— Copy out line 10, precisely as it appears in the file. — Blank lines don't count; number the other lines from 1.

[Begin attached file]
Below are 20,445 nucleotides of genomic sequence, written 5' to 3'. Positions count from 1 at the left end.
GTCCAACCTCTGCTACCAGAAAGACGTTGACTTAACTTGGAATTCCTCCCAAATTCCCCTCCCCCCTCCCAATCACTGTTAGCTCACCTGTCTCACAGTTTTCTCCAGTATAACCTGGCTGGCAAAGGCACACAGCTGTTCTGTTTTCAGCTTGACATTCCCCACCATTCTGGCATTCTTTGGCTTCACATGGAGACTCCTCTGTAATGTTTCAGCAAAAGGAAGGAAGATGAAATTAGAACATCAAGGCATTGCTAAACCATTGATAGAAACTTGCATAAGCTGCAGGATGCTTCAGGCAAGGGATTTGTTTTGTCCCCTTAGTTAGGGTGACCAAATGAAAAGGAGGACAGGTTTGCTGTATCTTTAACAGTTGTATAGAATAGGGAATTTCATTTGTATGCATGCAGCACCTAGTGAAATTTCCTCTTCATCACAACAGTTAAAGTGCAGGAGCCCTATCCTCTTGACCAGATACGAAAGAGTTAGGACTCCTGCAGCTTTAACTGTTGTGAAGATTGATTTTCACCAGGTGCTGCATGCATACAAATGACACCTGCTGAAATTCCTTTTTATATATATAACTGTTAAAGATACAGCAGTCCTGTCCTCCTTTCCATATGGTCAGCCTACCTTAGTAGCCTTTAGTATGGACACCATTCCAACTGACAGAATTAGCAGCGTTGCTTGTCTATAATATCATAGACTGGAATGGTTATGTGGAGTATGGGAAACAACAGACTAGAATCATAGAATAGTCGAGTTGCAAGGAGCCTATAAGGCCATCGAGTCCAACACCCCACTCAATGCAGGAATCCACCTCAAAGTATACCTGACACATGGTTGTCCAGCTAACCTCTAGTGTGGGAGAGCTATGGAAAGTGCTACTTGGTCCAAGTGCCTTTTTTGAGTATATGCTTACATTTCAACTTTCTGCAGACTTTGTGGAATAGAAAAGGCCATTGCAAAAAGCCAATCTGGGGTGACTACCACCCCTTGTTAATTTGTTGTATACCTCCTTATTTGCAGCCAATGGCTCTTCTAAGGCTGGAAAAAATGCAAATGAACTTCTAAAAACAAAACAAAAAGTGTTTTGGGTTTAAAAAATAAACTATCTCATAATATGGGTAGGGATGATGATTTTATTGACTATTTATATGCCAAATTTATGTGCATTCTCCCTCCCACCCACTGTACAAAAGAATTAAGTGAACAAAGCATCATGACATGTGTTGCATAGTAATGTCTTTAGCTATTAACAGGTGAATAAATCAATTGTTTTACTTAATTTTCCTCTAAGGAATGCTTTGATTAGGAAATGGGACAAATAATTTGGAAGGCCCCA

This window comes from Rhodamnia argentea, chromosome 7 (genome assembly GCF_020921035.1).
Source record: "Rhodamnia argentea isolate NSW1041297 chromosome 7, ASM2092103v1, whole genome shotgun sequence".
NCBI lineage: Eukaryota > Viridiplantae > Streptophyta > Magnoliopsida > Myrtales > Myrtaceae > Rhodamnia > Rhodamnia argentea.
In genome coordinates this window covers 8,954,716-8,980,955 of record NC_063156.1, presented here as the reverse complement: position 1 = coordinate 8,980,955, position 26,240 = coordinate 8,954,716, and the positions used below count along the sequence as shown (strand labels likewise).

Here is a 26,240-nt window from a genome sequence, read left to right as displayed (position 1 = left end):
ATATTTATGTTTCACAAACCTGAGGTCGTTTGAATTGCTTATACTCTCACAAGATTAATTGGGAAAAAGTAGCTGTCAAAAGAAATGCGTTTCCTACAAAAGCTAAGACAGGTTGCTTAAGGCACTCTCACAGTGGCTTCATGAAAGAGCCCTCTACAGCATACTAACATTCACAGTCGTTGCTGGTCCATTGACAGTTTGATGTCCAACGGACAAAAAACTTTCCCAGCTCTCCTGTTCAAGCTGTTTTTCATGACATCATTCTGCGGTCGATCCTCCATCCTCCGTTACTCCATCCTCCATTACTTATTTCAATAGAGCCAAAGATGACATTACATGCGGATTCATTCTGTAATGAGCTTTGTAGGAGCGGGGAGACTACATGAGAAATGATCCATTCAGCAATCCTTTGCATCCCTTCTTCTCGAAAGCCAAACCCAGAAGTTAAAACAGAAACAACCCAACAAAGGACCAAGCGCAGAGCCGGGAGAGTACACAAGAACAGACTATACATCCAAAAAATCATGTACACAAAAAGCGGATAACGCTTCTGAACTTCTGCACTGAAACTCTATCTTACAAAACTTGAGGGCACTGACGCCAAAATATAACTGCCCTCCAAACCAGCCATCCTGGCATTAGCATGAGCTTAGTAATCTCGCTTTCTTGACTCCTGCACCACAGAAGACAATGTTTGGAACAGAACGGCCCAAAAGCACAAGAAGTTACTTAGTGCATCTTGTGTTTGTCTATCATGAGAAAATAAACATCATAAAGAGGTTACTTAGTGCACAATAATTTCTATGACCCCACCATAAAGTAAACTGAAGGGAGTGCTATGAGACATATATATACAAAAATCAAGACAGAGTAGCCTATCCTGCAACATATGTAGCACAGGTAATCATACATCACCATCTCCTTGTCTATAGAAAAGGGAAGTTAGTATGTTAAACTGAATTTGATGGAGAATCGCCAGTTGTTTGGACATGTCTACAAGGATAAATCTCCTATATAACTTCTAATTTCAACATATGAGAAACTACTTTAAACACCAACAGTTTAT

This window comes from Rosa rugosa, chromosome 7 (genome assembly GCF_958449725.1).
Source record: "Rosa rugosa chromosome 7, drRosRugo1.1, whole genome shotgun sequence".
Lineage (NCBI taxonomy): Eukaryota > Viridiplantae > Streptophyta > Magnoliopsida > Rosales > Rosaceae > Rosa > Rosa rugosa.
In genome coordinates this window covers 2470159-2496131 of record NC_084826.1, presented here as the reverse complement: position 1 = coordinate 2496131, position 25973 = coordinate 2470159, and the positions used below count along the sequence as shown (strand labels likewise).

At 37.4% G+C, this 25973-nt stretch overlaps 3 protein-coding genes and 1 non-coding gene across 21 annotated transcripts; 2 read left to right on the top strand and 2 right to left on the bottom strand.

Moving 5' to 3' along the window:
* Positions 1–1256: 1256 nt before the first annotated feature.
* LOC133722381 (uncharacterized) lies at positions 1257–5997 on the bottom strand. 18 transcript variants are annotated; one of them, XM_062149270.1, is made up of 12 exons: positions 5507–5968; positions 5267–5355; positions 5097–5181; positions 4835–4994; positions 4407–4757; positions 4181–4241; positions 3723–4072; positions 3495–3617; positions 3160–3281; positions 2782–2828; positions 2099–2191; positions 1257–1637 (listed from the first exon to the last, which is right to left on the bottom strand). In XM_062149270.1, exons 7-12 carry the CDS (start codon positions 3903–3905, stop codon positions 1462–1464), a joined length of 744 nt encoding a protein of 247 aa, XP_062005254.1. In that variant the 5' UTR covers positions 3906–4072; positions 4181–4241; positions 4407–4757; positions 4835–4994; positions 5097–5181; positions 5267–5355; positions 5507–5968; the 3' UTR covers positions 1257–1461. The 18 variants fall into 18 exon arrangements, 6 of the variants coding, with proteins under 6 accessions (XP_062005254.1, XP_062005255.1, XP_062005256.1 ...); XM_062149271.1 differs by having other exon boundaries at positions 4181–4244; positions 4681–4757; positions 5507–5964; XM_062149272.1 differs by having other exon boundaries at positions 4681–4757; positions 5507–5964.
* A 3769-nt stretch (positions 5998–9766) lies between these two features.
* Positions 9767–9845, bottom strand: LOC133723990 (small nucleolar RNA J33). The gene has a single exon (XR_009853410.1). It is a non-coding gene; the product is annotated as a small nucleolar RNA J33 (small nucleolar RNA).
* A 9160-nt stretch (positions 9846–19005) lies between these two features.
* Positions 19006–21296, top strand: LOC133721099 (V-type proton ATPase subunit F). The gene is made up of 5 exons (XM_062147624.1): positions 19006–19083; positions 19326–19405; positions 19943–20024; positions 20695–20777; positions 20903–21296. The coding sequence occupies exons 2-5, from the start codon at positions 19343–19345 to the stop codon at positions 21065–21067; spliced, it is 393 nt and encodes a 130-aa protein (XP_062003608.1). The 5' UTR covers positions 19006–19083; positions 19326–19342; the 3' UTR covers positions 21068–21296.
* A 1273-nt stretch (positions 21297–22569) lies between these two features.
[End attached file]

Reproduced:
Source record: "Rosa rugosa chromosome 7, drRosRugo1.1, whole genome shotgun sequence".